Nearly 60% of small charities have zero plans to digitally transform, says CanadaHelps survey

The CanadaHelps 2021 Digital Skills Survey reveals that most small charities in Canada will find it difficult to continue work if they do not improve their digital capabilities.

CanadaHelps is a technology organization and charitable foundation working to increase access to technology for Canadian charities of all sizes. Its survey, conducted in early February, focused on responses from 1,400 charities across Canada. 

The survey’s key findings revealed a low digital skills rate, funding issues for charities, and an overall low digital adoption rate for non-profit organizations.

Graph showing drop in non-profit funds
Charities are lagging in digital adoption and investing in digital technology, with small charities falling the furthest behind. Source: Digital Skills Survey. Click to enlarge.

According to Marina Glogovac, CEO and president of CanadaHelps, advancing technology in this day and age is fundamental for charities to succeed.

“Charities need to successfully adopt technologies to not just survive, but thrive in this crazy expanding digital economy so that they can be effective organizations,” she said.

Charities are a big part of Canada. According to and Statistics Canada, they contribute 8.5 per cent to Canada’s GDP.

But this past year has been challenging for Canadian charities, which rely on in-person events and fundraisers to advocate for their cause, and when the world went digital, charities struggled to adapt effectively.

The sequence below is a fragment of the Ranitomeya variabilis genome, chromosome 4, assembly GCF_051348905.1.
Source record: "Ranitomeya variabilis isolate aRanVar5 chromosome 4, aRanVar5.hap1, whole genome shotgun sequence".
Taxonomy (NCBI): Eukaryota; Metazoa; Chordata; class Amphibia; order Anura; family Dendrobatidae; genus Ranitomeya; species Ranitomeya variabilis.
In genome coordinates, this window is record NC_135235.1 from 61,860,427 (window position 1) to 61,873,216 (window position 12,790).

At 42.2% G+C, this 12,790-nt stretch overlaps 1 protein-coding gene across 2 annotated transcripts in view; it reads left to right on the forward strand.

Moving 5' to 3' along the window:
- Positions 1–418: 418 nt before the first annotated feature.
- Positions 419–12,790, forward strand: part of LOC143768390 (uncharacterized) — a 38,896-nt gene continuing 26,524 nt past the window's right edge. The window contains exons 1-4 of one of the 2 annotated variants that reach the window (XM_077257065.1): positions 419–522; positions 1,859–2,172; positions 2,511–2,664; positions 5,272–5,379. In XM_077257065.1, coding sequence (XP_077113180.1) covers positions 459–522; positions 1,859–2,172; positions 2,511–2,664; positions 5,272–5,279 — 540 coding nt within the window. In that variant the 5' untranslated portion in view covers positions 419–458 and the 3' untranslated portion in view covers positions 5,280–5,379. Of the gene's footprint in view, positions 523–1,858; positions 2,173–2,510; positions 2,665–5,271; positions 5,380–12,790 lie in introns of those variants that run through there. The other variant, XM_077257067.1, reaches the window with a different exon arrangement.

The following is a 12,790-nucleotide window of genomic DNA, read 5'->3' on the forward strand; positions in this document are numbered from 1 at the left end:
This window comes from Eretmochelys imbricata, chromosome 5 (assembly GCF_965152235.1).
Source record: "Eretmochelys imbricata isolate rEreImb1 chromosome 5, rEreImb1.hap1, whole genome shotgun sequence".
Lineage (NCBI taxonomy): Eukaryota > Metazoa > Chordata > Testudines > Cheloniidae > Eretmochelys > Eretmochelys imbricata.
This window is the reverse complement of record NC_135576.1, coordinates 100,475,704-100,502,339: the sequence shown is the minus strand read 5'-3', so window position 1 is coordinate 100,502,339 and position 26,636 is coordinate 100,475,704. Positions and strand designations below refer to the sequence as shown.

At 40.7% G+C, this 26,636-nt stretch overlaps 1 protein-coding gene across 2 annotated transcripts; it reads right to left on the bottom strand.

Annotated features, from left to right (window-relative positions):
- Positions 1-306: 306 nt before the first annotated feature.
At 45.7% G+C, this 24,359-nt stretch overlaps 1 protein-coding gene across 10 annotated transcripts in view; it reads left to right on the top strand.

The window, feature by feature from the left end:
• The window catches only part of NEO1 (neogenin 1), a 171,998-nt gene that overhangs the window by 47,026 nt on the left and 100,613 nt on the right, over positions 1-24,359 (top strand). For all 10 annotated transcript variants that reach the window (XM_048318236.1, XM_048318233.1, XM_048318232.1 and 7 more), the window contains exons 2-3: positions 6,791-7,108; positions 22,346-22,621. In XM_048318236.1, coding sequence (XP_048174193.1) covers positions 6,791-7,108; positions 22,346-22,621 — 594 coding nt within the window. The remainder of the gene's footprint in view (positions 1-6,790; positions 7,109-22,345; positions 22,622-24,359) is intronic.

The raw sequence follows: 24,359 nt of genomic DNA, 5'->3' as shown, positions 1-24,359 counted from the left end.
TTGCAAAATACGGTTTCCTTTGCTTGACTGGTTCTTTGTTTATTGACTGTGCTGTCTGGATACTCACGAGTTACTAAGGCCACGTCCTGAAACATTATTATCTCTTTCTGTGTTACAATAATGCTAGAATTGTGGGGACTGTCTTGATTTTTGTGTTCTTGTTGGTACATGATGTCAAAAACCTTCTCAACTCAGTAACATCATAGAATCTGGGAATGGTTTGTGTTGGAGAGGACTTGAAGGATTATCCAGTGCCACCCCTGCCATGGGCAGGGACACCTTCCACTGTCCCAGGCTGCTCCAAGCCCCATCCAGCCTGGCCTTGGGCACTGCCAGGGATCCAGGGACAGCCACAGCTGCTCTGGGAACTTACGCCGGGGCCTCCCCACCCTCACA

The biggest challenge lies in the fact that there is not enough funding available for digital transformation for the majority of charities.

Size matters

CanadaHelps’ Giving Report reveals that most charities in Canada are small. Nearly 80 per cent of charities generate less than $500,000 a year in revenue.

Most of this money is put towards the cause behind the charity rather than digital expansion.

Founders and donors want all their money to go directly to the cause, which is a big reason why many choose to donate to smaller, more reliable charities.

“Because of how charities operate, because of the pressure and demands that are put on them by hundreds of donors to spend as little as humanly possible, and preferably nothing on their own operations learning skill set, they find themselves in this situation. They’re really operating on a shoestring,” Glogovac expanded.

For example, charities often have to decide between saving someone from poverty or advancing their digital transformation. Smaller charities hardly have the opportunity to even consider expanding their digital capabilities.

Fifty-eight per cent of charities with less than $100,000 in annual revenue (that’s 50 per cent of all charities) have no plans to integrate digital into everyday activities. According to CanadaHelps’ survey report, this percentage is more than double that of larger charities.  

Can’t transform without people

Another issue that may explain the survey results is that many non-profits have a small staff who may not possess the skills to help the company advance digitally.